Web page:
My research focuses on micropaleontology with special emphasis on foraminifera as paleoenvironmental proxies in basin analysis. My career started with research on modern deep water marine environments and then gradually moved back into deep time. My expertise lies in Mesozoic basins of Western Canada and the Canadian West Coast. Modern analogue work has taken me to the eastern margin of Australia where I study estuaries and offshore regions as analogues for ancient incised valleys and sea-level history. In connection with the University of Newcastle (NSW) I have had the opportunity to work with multibeam seismic data, which led to a fascinating study of sediment transport processes offshore Fraser Island. I am also interested in Oceanic Anoxic Events and how paleoenvironmental conditions influence benthic communities. Carbon isotope studies are performed in collaboration with the Goethe University in Frankfurt/Germany.
As part of the Canadian GEM (Geo-mapping for Energy and Minerals) program, I am presently conducting a multi-year geological investigation assessing a number of sedimentary basins in both the Eastern and Western Arctic regions to produce a pan-Arctic, multi-fossil, biostratigraphic framework to improve our understanding of large-scale paleogeographic reconstructions. My work is field and laboratory based and my field areas take my team to spectacular and remote areas.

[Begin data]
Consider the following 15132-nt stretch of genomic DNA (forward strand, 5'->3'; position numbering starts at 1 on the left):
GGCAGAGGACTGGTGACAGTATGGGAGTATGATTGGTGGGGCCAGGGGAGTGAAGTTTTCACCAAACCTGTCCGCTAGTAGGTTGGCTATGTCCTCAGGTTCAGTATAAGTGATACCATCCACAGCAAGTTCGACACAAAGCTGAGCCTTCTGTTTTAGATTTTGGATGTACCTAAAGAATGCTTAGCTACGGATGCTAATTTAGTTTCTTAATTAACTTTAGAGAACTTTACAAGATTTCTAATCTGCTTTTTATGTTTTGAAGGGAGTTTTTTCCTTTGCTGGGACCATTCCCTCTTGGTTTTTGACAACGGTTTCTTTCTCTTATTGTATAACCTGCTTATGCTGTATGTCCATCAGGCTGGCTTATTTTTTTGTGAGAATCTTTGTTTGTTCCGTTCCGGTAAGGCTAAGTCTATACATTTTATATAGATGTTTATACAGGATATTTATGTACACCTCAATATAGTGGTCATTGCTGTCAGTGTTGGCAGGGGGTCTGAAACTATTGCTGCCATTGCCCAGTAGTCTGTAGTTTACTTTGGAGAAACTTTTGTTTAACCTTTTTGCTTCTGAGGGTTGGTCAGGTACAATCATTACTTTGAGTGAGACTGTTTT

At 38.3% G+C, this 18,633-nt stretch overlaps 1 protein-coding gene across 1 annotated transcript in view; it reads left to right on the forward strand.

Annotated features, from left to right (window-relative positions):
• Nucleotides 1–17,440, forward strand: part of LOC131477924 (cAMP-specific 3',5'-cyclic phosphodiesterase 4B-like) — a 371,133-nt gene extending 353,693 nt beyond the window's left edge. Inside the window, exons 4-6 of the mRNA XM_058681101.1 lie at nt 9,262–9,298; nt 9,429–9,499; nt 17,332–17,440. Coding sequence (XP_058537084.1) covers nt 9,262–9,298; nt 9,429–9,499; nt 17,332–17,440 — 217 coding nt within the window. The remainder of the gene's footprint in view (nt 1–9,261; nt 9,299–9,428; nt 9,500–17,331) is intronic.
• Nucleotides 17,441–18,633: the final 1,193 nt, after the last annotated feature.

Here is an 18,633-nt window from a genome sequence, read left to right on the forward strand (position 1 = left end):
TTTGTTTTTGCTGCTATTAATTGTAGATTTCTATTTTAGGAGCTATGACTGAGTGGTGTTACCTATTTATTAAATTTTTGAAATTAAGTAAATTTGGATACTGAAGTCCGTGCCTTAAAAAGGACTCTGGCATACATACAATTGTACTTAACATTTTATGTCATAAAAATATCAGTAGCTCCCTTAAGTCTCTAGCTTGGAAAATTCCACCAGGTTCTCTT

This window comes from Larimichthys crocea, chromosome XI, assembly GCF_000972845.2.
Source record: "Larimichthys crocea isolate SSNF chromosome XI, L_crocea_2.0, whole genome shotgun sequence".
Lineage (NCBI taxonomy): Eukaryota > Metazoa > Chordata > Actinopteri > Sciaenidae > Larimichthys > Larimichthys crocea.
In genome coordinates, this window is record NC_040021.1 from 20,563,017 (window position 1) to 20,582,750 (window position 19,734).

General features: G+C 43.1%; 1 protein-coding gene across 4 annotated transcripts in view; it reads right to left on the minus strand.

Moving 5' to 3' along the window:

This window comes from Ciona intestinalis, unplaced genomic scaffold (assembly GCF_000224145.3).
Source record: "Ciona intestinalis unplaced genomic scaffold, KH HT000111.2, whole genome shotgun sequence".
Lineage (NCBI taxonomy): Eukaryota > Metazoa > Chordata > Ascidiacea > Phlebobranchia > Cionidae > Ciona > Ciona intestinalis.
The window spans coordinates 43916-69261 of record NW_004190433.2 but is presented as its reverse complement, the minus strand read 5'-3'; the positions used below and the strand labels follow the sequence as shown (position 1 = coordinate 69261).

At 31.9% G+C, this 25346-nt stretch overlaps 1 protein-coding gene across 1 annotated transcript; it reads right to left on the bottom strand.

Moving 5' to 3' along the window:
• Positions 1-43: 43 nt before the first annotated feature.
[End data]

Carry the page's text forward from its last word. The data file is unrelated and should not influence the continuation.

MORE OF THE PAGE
I have just completed a three year term on the National Science and Engineering Research Council Discovery Grant Selection Committee. I served as Chair of Carleton’s Earth Sciences Department from 2003 to 2006. I have a passion for teaching field-based courses and I am active in several science outreach programs. My strong collaboration with researchers at the Canadian Museum of Nature has fostered our Program in Vertebrate Palaeontology, which attracts undergraduate and graduate students alike.